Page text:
by William Shakespeare


Directed by Graham Buchanan


The Maskers Theatre Company presented Shakespeare's "The Taming of the Shrew" at the Nuffield Theatre, Southampton from Tuesday 27th June to Saturday 1st July 1972. The production at the Nuffield Theatre followed a successful tour of the show to eight schools throughout the Wessex region.


The Southampton Echo wrote;


A Victorian Shrew


There has been more than the usual share of Shakespeare plays at the Nuffield Theatre, Southampton this year. But the one which is most successful in catching the spirit of the Bard’s work is easily the current production of  “The Taming of the Shrew” by the Maskers.


A show full of zest, inventiveness and good characterisation, it is all entertainment. It was originally the company’s touring production for schools: but then a date became available at the Nuffield. It has been in preparation since February, with extra rehearsals and school shows. This has paid off in one of the best-rehearsed and best- realised amateur productions I have seen for many a long month.


The cast, with total confidence, have set the play in Victorian/Edwardian times mainly, I understand, because they were the costumes they had available, and it was never intended as a prestige production. Sets, by John Hamon, simple and minimal, are ideal.


Director, Graham Buchanan, who appears as Bartholomew in the induction scene, is able to keep an eye on the production from the sidelines as he sits with Sly. It is his first full-length production for the Maskers and I hope it is not his last. Many of the splendid touches --- Petruchio’s “Olé!” Biondello’s marathon speeded-up speech, and the pefect timing of the odd bits of business --- may well have been provided by the cast themselves.


One of the faults of many amateur productions is a tendency to make characters too similar. But not here. Team effort as it is, there are a few names that must be mentioned: the ubiquitous James Smith, back at the Nuffield after only a few weeks break, was last seen in the Pinter programme. He has a whale of a time as Perruchhio. Meg Newin is his mate, Kate, who makes the change from fascinating shrewishness to irritating sweetness with conviction. Then there is Alan Newell as Germio, Ken Hann as Grumio, Ray Green as Biondello and Peter White as Tranio.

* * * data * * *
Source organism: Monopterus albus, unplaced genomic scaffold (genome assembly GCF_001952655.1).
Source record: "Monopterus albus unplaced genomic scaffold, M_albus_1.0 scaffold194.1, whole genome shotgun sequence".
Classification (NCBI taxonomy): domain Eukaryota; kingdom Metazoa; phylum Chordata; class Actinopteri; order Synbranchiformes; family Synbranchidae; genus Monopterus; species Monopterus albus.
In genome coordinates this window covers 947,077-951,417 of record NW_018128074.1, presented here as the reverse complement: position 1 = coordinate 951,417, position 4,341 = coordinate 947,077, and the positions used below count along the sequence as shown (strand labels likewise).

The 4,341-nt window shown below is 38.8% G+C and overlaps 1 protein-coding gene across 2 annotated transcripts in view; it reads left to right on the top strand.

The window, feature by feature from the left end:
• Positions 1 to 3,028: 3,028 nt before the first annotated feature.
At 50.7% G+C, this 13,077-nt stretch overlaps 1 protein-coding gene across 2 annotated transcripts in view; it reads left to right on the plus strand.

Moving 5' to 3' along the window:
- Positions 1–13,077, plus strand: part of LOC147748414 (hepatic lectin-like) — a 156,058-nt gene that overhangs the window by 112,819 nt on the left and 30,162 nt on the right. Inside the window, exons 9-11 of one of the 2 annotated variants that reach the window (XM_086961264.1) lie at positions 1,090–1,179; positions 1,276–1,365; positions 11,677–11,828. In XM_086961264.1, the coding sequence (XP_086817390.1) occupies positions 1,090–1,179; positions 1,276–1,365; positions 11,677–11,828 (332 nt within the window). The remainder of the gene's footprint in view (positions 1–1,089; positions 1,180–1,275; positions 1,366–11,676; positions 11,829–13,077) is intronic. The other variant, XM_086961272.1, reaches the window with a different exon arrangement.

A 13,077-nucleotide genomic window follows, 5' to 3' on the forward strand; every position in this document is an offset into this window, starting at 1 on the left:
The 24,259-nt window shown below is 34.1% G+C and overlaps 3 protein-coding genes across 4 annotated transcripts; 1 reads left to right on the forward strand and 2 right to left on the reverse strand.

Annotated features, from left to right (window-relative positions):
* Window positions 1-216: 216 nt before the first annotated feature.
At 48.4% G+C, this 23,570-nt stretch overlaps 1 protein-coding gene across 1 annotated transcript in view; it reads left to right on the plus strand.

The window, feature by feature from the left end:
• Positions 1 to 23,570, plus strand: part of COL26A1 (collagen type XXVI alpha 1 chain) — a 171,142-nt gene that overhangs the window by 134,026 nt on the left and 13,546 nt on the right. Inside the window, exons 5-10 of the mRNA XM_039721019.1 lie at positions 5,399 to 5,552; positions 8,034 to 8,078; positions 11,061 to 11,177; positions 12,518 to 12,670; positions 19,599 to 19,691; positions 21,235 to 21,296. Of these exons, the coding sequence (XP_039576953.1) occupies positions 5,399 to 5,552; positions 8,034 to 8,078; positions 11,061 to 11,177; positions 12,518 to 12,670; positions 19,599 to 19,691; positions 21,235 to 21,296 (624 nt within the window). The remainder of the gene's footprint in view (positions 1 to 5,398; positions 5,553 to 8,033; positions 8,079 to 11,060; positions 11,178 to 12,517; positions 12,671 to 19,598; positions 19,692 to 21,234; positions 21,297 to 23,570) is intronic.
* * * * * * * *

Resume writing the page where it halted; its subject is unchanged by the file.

A thoroughly enjoyable evening and if you have a mental block about Shakespeare hanging over from schooldays, this should cure it.


Jasmine Profit




Christopher Sly, a drunken tinker.

Kenneth Spencer

Hostess of an Inn

Jenni Rodway

A Lord

Geoffrey Wharam


Chris Boxall, Bryan Bartlett


Sandy White


Graham Buchanan



The Taming of the Shrew


Baptista Minola, a wealthy citizen of Padua

David Bartlett

Katherina The Shrew, elder daughter of Baptista

Meg Newin

Petruchio, a gentleman of Verona, suitor to Katherine

James Smith

Grumio, Petruchio's personal lackey 

Ken Hann

Curtis, Petruchio's servant 

Robert Wilson

Nathaniel, Petruchio's servant.

Chris Boxall

Gregory, Petruchio's servant .

Bryan Bartlett

Cook to Petruchio

Sandy White


Harry Manns

Bianca, The Prize. Younger daughter of Baptista

Sheana Carrington

Germio, wealthy.old citizen of Padua, suitor to Bianca

Alan Newell

Hortensio, gentleman of Padua, suitor to Bianca

Peter Neve

Lucentio, gentleman of Pisa, in love with Bianca

John Carrington

Tranio, Lucentio's servant and confident

Peter White

Biondello, Lucentio's second servant 

Ray Green

Vincentio, wealthy citizen of Pisa, father of Lucentio

Becket Pennington Legh

Pedant of Mantua.

Michael Shailer

A Widow,in love with Hortensio

Mollie Manns


Members Of The Maskers Dance Drama Group


For The Maskers


Directed by

Graham Buchanan

Set Designed And Painted By

John Hamon


Derek Jones, Ivan White


Geoff Grandy


Serena Brown

Assisted By

Jo Bartlett

Stage Manager

Keith Hooper

Production Assistants

Ron Tillyer, Angela Dean, John Schwiller, John Riggs, Ron Avery


Avril Woodward, Judy Rake


Angela Stephens


John Carrington


Serena Brown